Thursday, May 19
Better than: Listening to deep sub-bass on laptop speakers.
Planet Mu has one of the more unique trajectories of any electronic dance label. Mike Paradinas founded it in the mid-’90s as a showcase for the sort of IDM he made as µ- Ziq. Several tracks took off from jungle’s clipping breakbeats and heaving sub-bass, but the relationship with jungle’s cultural matrix was minimal. But since the mid-’00s, when Paradinas began issuing serious dubstep singles (cf. Pinch’s “Qawwali”) and his more prankish understudies, Planet Mu has found a sweet spot between weed and Ritalin.
Women’s Studies, the new album by Chicago DJ, producer, and label head (of Sleazetone Records) Chrissy Murderbot, is a model of the latter-day Planet Mu aesthetic. Born Chris Shively in Kansas City, Murderbot is an aggressive champion of all kinds of dance music—see his amazing My Year of Mixtapes project (52 weeks, 52 DJ sets, covering everything from Kraftwerk and its progeny and synth pop to then-recent selections of UK funky and dubstep)—particularly juke, Chicago’s aggressively minimalist reworking of ghetto house (think Chi-town legends like Paul Johnson or DJ Funk). Women’s Studies has plenty of juke (cf. “Heavy Butt”), but it expands outward and upward in ways you’d expect from a listener as omnivorous as Murderbot—not to mention someone signed to a legendary IDM label.
That was manifest in Murderbot’s two-hour set. Like a lot of laptop DJs, he weaved in a lot of familiar samples (or remixes of well-known material—the difference can be blurry): among the tracks that popped out of the mix were Bell Biv DeVoe’s “Poison,” Rhythim Is Rhythim’s “Strings of Life,” Robin S.’s “Show Me Love” (rendered faster and stompier), Hardrive’s “Deep Inside,” Cajmere’s “It’s Time for the Perculator,” and Cutty Ranks’s “Limb by Limb.” But it’s how you play that counts, and Murderbot kept the pace bubbling without letup—and that evenness of pace was at odds with the room. Many of the attendees were friends of the artist (or his opener, Machinedrum, whose methods were much the same but with more of an emphasis on dubstep and classic jungle: Q Project’s “Champion Sound,” yes), and I have to admit—I felt kind of bad for the folks at the private party downstairs who’d wandered up and couldn’t quite get a handle on the music, though a couple of women gamely booty-danced. Then again, however schizzy Murderbot’s music can be, that’s largely the point.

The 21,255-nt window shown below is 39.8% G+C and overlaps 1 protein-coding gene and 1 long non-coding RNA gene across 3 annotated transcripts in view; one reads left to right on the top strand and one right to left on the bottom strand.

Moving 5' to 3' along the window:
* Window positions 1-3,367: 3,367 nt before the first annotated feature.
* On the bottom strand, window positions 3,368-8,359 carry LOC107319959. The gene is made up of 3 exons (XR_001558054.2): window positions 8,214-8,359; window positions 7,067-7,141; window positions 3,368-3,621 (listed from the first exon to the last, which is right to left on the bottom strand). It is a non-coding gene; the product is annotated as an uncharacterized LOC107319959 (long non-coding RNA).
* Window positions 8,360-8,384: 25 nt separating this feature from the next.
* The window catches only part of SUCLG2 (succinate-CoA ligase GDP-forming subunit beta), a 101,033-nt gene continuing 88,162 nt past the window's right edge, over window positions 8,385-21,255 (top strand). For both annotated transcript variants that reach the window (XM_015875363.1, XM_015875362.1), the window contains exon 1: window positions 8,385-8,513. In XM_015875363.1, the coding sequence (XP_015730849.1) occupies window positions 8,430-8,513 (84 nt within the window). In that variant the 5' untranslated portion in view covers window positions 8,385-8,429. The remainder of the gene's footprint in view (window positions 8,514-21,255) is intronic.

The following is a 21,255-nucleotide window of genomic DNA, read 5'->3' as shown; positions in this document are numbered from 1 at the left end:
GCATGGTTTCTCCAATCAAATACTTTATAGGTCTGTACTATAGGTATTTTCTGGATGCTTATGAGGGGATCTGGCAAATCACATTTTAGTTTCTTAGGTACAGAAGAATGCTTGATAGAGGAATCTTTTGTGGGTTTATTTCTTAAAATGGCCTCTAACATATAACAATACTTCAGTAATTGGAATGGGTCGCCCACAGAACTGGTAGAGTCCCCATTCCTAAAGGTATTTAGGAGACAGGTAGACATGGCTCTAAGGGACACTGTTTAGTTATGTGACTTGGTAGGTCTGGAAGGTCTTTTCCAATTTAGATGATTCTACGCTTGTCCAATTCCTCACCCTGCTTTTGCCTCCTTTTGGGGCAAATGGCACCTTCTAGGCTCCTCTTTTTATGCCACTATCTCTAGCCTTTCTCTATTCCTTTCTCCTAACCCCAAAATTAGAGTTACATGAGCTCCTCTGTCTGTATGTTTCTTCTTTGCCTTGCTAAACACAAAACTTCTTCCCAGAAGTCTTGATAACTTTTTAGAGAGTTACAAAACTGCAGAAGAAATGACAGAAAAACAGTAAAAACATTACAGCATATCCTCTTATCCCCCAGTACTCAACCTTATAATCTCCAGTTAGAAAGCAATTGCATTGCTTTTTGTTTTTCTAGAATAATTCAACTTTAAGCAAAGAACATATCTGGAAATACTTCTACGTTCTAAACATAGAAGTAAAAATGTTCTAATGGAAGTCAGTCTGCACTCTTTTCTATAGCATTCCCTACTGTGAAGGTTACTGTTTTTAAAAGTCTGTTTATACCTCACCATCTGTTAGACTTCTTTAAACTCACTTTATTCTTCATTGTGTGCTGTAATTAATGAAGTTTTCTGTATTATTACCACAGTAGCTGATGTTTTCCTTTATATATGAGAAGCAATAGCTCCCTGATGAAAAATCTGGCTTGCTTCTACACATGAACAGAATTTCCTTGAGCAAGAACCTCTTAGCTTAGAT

Critical bias: I’ve been friendly with Chris for a year or so now, after interviewing him over IM for a feature.
Overheard: [during second track of Machinedrum’s opening set] “Hey! That’s a remix of a song I made! I haven’t heard it yet.”—C. Murderbot
Also overheard: A waitress asked me what the deal with the crowd was: she was on bottle-service duty and, as she noted, might as well have stayed home.
Random notebook dump: Is that [Hot Butter’s] “Popcorn”? Gawd.